Medicare Enrollment Considerations

If you are nearing age 65, it is likely time for you to start thinking about Medicare. Medicare can be complicated, especially for high-net-worth individuals. The goal of this piece is to get you thinking about what medical insurance will look like for you in retirement well in advance of must-make decisions.

When do I enroll in Medicare?

  • Generally, around your 65th birthday. This is called your “Initial Enrollment Period.” The initial enrollment period lasts for seven (7) months; it begins three (3) months before you turn 65 and ends three (3) months after the month you turn 65.
  • Avoid the penalty! If you miss your initial enrollment period, you may be subject to a lifetime monthly late enrollment penalty fee. The penalty amount increases the longer you wait to initiate enrollment. 

Where do I enroll in Medicare?

  • Visit the Social Security Administration’s website:
  • Call Social Security Administration: 1-800-772-1213. 
  • Contact your local social security office

What kind of coverage do I need?

The kind of medical coverage you will need in retirement will depend on your needs and working situation. Some coverage choices to consider are:

  • Original Medicare includes Medicare Part A (Hospital Insurance) and Part B (Medical Insurance).   Think Part A as “inpatient” and Part B as “outpatient”
  • Medicare Part D (Prescription Drug Insurance)
  • To help cover out-of-pocket costs in Original Medicare, you can purchase supplemental coverage known as Medigap.

To avoid penalty with Original Medicare, everyone is required to enroll in Part A during the initial enrollment period regardless of your employment status. You can delay enrolling in Part B if you or your spouse are still employed by a company with more than 20 employees and are covered by their health insurance program.

  • You can no longer contribute to an HSA after the first day of the month you turn 65 years old.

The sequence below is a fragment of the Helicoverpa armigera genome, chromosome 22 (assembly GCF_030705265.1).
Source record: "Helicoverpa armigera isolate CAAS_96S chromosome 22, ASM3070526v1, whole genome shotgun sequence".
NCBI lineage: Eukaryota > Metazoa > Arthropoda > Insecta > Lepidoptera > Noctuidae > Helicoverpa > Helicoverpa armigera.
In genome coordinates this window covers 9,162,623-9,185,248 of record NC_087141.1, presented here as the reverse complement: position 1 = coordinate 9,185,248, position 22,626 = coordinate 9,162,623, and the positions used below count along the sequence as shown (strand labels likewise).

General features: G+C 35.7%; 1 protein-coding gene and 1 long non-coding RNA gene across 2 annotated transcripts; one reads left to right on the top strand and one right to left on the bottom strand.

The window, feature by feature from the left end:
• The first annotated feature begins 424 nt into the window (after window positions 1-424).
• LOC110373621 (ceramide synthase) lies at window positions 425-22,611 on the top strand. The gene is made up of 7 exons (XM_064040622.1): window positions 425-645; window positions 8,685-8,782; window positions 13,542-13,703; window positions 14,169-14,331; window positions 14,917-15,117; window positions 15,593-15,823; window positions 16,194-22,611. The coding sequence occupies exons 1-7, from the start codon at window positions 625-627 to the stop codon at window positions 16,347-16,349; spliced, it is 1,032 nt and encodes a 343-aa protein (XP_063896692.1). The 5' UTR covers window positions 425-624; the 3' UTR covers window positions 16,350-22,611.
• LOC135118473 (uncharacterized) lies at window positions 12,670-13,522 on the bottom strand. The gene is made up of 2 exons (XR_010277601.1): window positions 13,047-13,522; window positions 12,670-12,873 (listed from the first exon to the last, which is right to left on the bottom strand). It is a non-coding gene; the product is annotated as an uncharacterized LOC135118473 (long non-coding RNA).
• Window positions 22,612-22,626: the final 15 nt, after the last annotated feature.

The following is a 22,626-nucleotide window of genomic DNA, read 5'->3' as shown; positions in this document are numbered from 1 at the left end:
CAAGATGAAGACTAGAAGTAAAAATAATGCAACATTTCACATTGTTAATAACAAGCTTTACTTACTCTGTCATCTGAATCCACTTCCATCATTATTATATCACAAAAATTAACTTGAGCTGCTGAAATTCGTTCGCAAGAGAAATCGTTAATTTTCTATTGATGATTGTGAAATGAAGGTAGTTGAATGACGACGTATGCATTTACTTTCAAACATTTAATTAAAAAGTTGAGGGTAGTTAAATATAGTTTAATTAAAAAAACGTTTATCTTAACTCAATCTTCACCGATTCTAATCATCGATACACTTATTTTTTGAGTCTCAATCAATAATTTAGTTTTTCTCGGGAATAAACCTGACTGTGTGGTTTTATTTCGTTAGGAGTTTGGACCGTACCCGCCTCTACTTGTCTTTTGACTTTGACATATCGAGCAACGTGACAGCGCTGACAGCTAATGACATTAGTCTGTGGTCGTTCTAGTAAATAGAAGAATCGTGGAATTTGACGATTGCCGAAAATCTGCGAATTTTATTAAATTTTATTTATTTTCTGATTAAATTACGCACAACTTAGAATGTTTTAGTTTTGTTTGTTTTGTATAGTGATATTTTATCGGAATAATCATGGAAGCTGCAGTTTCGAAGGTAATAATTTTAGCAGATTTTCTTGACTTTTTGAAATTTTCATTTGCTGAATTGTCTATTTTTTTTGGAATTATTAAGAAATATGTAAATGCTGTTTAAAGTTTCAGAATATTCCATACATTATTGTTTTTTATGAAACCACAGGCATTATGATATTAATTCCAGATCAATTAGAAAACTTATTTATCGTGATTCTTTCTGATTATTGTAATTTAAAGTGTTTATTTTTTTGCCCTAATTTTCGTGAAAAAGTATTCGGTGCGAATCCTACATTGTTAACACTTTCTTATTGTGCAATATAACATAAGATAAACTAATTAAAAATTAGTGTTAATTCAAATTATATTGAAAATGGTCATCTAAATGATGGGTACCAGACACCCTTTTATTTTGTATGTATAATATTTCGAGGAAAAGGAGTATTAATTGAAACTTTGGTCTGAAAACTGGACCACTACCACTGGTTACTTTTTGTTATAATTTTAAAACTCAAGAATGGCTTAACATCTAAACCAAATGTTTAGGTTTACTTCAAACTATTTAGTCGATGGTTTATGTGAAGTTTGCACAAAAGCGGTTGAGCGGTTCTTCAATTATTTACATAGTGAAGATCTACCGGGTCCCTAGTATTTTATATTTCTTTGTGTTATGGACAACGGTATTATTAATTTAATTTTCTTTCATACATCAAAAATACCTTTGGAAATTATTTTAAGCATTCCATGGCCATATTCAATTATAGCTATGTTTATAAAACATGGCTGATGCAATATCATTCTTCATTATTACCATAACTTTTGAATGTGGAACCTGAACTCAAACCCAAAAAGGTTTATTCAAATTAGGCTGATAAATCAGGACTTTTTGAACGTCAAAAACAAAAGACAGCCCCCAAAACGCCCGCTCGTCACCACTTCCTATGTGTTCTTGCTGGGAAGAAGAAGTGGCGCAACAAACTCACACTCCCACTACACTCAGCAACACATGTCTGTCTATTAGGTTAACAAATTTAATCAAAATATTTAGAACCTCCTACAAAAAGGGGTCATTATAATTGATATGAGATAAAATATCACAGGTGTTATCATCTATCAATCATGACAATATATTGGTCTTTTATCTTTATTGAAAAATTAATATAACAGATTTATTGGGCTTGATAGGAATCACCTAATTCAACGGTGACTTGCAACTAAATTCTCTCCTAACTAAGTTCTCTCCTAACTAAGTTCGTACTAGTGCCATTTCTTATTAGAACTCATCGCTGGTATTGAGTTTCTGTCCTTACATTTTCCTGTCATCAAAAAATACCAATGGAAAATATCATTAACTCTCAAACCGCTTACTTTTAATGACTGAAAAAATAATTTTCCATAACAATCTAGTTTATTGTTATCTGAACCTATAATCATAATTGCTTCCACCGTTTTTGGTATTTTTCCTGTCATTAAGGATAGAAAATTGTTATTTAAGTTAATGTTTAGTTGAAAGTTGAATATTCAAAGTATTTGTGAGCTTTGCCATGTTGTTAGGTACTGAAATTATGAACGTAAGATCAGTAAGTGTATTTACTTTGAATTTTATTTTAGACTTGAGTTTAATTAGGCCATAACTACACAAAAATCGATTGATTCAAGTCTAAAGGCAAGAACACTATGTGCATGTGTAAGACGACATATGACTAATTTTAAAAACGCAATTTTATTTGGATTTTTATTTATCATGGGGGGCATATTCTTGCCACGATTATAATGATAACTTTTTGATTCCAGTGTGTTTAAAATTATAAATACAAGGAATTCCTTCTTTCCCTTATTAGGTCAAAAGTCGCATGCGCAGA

• COBRA coverage does not allow you to delay Part B or D coverage without penalty. 

Once you lose employer health insurance, the timeline for enrolling in additional Medicare programs varies. To avoid a gap in coverage, you should enroll one (1) month before your employer coverage ends. The timelines for enrollment without penalty after losing employer coverage are as follows: 

  • Medicare Part B – eight (8) months
  • Medicare Part D – two (2) months
  • Medigap Coverage – six (6) months

If you can’t delay Part B coverage, you must enroll in Part A and Part B during your initial enrollment period. If you wish to enroll in Medicare Part D, you must do so during this time as well. Many Medigap plans require Part D coverage.

Do I need Medigap coverage? 

For many retirees, medical bills become one of the biggest expenses in retirement. A Fidelity Investments study showed that the average couple in retirement faces approximately $315,000 in medical expenses. When deciding to get Medigap coverage, consider the following details.

  • Medicare does not cover all health care expenses in retirement. 
  • Medigap can help eliminate many Medicare out-of-pocket costs, extend skilled nursing home and hospital coverage, and cover limited health care costs when traveling abroad.
  • You can generally keep your doctors under Medigap.

If you are nearing age 65 or have questions regarding Medicare, feel free to reach out.  Our team understands choosing the right coverage can be confusing.  We’re happy to help guide your through the decision-making process.


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